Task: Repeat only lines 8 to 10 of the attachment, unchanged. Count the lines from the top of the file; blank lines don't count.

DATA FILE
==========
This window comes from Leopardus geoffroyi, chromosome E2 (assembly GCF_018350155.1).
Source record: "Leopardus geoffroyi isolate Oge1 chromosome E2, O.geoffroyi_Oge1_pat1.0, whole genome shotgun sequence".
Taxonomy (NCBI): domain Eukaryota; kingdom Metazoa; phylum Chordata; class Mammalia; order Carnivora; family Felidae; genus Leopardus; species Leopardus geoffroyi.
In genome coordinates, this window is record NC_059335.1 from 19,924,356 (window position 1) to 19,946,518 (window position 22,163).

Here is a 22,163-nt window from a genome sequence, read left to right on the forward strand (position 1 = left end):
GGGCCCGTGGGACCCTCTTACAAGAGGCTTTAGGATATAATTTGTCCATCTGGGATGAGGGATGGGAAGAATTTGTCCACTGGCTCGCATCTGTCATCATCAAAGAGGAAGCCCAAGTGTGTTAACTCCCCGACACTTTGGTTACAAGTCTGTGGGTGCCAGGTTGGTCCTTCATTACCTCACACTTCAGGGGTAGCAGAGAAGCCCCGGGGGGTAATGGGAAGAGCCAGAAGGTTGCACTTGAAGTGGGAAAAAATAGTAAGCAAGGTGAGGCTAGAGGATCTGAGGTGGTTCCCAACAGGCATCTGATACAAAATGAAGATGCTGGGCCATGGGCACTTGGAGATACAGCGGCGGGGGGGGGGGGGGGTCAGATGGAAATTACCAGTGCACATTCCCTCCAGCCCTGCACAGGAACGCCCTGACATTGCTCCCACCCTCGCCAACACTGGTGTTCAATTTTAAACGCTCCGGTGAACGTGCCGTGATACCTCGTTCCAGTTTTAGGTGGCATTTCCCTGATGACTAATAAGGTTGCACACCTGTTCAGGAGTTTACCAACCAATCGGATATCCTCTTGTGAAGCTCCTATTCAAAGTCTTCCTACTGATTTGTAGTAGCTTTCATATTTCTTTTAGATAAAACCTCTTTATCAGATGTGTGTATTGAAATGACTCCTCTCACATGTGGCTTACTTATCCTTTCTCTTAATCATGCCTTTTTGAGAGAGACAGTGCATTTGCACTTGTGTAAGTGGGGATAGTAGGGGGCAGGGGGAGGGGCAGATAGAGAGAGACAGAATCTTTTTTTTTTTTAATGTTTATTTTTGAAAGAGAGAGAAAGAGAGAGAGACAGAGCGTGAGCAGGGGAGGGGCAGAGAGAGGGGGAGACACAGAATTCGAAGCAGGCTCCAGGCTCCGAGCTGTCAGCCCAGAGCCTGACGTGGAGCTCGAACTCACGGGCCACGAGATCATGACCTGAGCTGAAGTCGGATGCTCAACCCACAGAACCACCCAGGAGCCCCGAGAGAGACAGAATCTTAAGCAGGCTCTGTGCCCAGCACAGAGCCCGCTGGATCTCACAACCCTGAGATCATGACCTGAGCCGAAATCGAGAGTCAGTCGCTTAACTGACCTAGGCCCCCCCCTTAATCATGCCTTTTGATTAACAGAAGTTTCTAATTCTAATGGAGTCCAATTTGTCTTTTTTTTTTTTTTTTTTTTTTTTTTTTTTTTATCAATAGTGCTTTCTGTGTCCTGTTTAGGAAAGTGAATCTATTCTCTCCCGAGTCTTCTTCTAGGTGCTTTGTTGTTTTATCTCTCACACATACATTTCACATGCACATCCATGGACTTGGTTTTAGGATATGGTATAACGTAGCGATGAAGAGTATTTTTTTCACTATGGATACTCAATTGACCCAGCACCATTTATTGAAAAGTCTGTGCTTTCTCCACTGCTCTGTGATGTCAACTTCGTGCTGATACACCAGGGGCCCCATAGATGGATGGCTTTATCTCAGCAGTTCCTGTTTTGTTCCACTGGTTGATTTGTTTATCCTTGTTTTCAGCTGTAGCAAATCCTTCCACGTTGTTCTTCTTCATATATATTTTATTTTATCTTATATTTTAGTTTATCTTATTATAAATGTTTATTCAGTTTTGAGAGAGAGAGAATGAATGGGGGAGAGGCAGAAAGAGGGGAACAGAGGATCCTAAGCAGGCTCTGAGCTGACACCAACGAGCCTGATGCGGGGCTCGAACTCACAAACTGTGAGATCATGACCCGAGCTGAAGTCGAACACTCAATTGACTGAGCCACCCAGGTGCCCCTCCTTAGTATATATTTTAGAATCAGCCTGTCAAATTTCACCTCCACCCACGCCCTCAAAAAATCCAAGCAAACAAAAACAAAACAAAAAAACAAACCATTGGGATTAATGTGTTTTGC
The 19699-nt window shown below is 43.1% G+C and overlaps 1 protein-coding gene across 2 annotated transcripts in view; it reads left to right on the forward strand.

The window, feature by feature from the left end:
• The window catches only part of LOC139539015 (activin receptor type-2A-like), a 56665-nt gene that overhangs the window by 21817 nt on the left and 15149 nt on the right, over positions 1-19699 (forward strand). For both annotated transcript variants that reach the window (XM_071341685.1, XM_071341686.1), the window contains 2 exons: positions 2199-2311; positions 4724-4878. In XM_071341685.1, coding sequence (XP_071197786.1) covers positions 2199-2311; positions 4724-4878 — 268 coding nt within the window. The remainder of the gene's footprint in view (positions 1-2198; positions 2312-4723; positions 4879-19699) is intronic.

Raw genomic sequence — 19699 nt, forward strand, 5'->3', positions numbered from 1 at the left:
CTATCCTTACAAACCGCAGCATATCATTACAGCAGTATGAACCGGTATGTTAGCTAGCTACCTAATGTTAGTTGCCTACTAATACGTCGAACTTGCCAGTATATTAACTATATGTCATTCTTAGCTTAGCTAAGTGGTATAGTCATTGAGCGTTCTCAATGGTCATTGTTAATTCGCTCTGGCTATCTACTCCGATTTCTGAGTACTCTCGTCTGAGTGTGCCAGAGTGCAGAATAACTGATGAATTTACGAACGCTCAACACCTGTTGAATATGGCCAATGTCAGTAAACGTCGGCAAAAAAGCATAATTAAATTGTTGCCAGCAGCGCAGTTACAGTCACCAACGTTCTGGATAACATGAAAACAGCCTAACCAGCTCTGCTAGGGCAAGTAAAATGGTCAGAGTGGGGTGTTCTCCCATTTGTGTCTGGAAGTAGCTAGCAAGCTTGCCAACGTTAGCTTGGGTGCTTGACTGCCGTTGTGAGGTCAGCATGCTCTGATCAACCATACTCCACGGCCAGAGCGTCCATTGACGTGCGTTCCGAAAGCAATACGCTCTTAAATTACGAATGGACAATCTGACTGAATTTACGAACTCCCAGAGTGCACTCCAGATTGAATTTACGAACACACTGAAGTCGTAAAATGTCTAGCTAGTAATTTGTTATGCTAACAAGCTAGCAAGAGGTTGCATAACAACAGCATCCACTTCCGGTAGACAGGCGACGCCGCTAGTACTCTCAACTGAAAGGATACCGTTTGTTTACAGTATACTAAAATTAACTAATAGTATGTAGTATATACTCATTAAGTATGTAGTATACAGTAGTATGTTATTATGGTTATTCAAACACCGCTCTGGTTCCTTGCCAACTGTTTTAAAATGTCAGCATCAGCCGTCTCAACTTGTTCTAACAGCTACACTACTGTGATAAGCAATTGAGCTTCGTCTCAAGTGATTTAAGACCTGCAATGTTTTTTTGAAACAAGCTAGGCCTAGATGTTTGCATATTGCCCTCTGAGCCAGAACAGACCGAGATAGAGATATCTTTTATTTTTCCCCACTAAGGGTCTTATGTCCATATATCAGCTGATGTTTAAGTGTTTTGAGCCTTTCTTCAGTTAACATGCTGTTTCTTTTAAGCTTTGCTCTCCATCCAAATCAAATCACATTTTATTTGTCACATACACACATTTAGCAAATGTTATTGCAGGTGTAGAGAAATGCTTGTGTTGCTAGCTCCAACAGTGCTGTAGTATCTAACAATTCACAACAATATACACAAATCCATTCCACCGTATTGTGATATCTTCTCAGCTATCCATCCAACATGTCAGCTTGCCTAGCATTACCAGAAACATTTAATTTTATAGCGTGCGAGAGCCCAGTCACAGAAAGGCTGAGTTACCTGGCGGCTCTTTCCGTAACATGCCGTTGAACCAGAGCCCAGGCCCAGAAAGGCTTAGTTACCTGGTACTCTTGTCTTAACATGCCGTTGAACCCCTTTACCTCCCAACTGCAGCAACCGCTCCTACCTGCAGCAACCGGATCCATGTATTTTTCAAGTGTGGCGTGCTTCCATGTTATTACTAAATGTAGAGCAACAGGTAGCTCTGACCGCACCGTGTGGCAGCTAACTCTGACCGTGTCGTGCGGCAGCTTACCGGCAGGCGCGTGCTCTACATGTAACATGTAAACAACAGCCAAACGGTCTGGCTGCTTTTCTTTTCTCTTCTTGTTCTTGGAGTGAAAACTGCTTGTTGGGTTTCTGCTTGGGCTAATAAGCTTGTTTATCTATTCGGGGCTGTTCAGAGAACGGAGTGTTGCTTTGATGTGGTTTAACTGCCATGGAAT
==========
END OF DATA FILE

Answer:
The window, feature by feature from the left end:
• The window catches only part of LOC139539015 (activin receptor type-2A-like), a 56665-nt gene that overhangs the window by 21817 nt on the left and 15149 nt on the right, over positions 1-19699 (forward strand). For both annotated transcript variants that reach the window (XM_071341685.1, XM_071341686.1), the window contains 2 exons: positions 2199-2311; positions 4724-4878. In XM_071341685.1, coding sequence (XP_071197786.1) covers positions 2199-2311; positions 4724-4878 — 268 coding nt within the window. The remainder of the gene's footprint in view (positions 1-2198; positions 2312-4723; positions 4879-19699) is intronic.

Raw genomic sequence — 19699 nt, forward strand, 5'->3', positions numbered from 1 at the left: